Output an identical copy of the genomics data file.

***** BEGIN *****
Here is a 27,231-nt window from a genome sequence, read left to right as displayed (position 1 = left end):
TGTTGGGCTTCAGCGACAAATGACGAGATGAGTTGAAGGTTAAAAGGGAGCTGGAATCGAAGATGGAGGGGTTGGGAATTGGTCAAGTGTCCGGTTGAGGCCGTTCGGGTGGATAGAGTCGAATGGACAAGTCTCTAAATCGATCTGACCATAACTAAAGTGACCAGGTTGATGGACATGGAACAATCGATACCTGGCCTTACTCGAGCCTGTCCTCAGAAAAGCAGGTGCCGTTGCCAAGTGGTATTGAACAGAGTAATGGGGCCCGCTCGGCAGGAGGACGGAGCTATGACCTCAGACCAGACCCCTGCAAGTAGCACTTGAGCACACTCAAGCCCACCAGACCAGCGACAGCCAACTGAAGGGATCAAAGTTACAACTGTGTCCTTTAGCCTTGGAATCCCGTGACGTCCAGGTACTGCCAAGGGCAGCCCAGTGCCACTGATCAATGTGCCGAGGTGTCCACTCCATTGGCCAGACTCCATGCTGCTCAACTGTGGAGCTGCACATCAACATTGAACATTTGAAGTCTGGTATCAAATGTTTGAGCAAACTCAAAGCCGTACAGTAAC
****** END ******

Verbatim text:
Here is a 27,231-nt window from a genome sequence, read left to right as displayed (position 1 = left end):
TGTTGGGCTTCAGCGACAAATGACGAGATGAGTTGAAGGTTAAAAGGGAGCTGGAATCGAAGATGGAGGGGTTGGGAATTGGTCAAGTGTCCGGTTGAGGCCGTTCGGGTGGATAGAGTCGAATGGACAAGTCTCTAAATCGATCTGACCATAACTAAAGTGACCAGGTTGATGGACATGGAACAATCGATACCTGGCCTTACTCGAGCCTGTCCTCAGAAAAGCAGGTGCCGTTGCCAAGTGGTATTGAACAGAGTAATGGGGCCCGCTCGGCAGGAGGACGGAGCTATGACCTCAGACCAGACCCCTGCAAGTAGCACTTGAGCACACTCAAGCCCACCAGACCAGCGACAGCCAACTGAAGGGATCAAAGTTACAACTGTGTCCTTTAGCCTTGGAATCCCGTGACGTCCAGGTACTGCCAAGGGCAGCCCAGTGCCACTGATCAATGTGCCGAGGTGTCCACTCCATTGGCCAGACTCCATGCTGCTCAACTGTGGAGCTGCACATCAACATTGAACATTTGAAGTCTGGTATCAAATGTTTGAGCAAACTCAAAGCCGTACAGTAAC